Tim Keller lists 8 ways Christians can serve God through their work. Every Wednesday, we build off his list and explore one of these ways. Previously, we’ve looked at serving God through work by furthering social justice, evangelizing co-workers, skillful excellence, and creating beauty. These do not contradict but in fact are complimentary ways through God can use us in our day to day. Another way to serve God is by influencing culture. If you follow Christ, you are not a Wage-Slave but a Culture-Maker!
The way to serve God at work is to work from a Christian motivation to glorify God, seeking to engage and influence culture to that end.*
Why Influence Culture? Some Christians don’t believe we should influence culture. They think we should withdraw from the world and not seek to influence it for God’s glory. Some Christians believe we should take over culture and make everything conform to our faith. Both of those are ditches to fall into and, I’ll argue, less than fully Biblical. Culture is the sum total of human expression (both good and bad). It involves how we perceive our world, all our presuppositions, right down to how we live our lives. Culture, because it is part of being human, is a creation of God. But like everything in this world, because of the Fall, it is both good and bad. Bad because of our sin. Good because of God’s common grace. The result is that every culture will have some things beautiful and good, and some things bad and destructive. God gave a command to our first parents to cultivate this world in a way pleasing to Him. Even though things did not perfectly, that command has never been repealed. As followers of Christ we can carry out God’s purposes for this world, even in its brokenness. That means working to cultivate the Good, the True, and the Beautiful in everything we do.
What Does That Have To Do With Our Jobs? Just like the idea of serving God through skillful excellence is deeply indebted to Martin Luther (even though he didn’t invent it), serving God through cultural influence is indebted to that other great Reformer: John Calvin. Calvin, and the Reformed tradition which followed him, saw all work as a calling from God. They weren’t the only ones to discover this truth but they did explore it with special emphasis. Work was not only a way to care for creation but a way to structure it. This means that whatever field we are in – politics, medicine, law, education, the arts, architecture – we are to cultivate the Good, the True, and the Beautiful. And we’re to do it for the benefit of every person in our culture, not just the churchy ones! There was once a pastor/theologian who believed so strongly in this principle that he quit and became the PM of the Netherlands!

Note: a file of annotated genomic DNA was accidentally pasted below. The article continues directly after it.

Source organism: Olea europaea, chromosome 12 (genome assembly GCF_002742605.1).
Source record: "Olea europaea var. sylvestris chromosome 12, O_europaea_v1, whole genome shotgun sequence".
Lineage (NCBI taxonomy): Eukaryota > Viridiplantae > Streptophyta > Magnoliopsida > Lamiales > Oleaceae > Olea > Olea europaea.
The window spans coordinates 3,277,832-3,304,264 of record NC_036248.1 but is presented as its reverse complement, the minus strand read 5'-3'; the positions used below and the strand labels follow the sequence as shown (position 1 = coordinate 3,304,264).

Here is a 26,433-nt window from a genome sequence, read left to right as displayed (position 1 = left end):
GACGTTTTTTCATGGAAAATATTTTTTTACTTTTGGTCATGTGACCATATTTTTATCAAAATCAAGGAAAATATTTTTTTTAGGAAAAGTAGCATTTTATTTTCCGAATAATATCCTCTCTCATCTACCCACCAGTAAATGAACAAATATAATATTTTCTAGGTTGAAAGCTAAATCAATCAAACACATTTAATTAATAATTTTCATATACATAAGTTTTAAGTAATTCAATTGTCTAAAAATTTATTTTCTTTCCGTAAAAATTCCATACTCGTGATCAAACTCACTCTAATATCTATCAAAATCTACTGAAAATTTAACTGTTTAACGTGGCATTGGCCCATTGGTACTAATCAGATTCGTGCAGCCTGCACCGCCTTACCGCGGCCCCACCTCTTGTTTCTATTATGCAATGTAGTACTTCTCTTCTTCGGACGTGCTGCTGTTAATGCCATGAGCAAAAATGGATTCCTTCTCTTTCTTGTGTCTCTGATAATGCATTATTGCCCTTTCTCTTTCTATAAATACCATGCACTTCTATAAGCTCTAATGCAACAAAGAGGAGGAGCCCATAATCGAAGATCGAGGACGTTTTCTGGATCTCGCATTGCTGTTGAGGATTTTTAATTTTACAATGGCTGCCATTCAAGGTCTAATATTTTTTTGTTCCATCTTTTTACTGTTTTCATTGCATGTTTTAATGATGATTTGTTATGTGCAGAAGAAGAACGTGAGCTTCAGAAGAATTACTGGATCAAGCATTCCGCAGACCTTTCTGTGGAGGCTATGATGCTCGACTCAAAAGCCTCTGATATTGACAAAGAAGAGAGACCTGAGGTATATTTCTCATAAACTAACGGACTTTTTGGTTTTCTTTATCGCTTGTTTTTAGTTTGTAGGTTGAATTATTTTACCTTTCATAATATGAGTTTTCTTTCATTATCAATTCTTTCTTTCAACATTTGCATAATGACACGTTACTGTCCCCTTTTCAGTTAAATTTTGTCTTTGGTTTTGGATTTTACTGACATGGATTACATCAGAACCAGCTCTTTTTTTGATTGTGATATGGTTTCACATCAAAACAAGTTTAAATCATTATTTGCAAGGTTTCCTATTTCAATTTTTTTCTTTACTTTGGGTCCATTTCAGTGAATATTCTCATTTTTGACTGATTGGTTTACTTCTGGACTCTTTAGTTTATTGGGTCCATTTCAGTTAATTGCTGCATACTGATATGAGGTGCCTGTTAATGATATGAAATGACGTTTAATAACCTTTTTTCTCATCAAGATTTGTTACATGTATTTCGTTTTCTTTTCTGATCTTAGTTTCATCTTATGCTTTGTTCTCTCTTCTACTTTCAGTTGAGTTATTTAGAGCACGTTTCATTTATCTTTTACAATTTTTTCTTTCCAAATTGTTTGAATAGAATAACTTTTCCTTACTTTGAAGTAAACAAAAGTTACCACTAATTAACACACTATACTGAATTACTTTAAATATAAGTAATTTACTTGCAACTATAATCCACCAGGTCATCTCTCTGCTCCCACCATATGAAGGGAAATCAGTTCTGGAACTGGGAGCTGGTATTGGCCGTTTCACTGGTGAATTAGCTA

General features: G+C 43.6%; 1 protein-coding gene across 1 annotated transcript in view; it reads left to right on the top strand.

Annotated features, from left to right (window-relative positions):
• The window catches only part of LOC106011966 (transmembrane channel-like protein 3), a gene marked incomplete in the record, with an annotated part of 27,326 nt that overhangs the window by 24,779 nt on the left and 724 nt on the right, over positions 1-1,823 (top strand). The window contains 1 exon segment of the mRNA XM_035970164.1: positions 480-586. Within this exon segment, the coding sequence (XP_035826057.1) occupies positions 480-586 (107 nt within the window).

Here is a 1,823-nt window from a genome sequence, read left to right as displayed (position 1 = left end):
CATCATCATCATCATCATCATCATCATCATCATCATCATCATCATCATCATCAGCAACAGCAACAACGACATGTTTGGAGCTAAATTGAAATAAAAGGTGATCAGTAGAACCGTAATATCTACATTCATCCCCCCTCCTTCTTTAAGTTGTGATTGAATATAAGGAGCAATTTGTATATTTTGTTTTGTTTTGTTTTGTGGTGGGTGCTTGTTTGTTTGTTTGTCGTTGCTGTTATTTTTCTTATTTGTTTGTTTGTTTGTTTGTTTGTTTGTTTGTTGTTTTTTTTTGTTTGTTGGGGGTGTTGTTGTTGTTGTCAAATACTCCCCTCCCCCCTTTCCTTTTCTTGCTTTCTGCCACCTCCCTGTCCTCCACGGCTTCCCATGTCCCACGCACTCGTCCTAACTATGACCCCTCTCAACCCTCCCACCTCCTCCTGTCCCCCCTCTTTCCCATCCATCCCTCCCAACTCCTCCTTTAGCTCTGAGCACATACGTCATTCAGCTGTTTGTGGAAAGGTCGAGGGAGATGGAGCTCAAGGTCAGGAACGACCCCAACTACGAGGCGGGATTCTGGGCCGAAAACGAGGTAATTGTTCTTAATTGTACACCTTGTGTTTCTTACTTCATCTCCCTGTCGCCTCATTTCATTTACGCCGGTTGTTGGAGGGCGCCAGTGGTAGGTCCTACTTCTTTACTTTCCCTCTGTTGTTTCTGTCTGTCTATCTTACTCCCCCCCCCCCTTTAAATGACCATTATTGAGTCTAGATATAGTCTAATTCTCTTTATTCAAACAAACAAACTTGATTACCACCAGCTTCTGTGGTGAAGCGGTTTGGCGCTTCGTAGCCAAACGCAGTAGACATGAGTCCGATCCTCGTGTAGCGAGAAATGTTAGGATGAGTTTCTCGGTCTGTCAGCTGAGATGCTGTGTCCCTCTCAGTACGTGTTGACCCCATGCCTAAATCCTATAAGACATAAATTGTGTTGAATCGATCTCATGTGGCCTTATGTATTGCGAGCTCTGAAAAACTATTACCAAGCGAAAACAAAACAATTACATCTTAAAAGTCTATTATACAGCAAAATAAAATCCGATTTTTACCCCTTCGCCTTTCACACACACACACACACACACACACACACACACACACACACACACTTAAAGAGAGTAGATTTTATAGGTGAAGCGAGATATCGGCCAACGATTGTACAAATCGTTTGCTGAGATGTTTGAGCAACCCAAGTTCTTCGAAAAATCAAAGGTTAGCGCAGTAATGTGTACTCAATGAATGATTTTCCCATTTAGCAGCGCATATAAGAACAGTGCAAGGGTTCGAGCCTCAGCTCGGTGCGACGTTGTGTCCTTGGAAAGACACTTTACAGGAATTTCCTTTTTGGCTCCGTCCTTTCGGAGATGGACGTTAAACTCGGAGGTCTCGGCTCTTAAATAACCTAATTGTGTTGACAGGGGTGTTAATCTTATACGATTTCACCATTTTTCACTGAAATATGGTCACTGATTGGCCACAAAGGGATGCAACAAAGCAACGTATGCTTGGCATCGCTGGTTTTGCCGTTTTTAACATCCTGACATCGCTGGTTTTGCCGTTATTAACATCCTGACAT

What Does This Mean For Us? Not every Christian will have an equal opportunity to be a cultural influence (remember there are many ways to serve God at work) but there is application for almost all of us: **
1) It means that we are not to retreat from this world but be in it. For many, our jobs are the main way we interact with the world. Christians need to be ‘out there’ graciously taking part in every part of society. We’re to serve this world for the good of everyone whether we’re a doctor, a musician, or farmer there are ways to bring God’s influence. Everything that advances the Good, the True, and the Beautiful is, in essence, a service to God and obedience to His very first command.
2) It means every job is a calling. One of the biggest lies around is that only pastors and missionaries are really serving God. It isn’t true. Whatever we are doing, we have been called to it – even if it is not what we will do for the rest of our lives. Many of us perhaps need to repent of complaining about our jobs. God has placed us there and we are to influence our society through what we’re doing. We are to make this world (of which culture is the human part) a better place.
3) It means we must seek to be influential. This does not mean we try to take over every aspect of culture – we’re to be servants not conquerors. But we are to look at how we can bring God’s goodness to institutions, policies, workplaces, and individual lives. The opportunities are as limitless as our Spirit-empowered imagination…
-A Christian teacher may seek to establish a culture of care within the public school system.
-A godly businessman may labour for more ethical dealings in her organization.
-A faithful politician may endeavour to pass laws that are just for all citizens.
-An church-going artist may try to educate the wider public about art appreciation and its advantages.
…how many more possibilities could there be???
* Tim Keller, Every Good Endeavour, page 22.
** Vocational ministers are actually the least able to serve God in this way!!!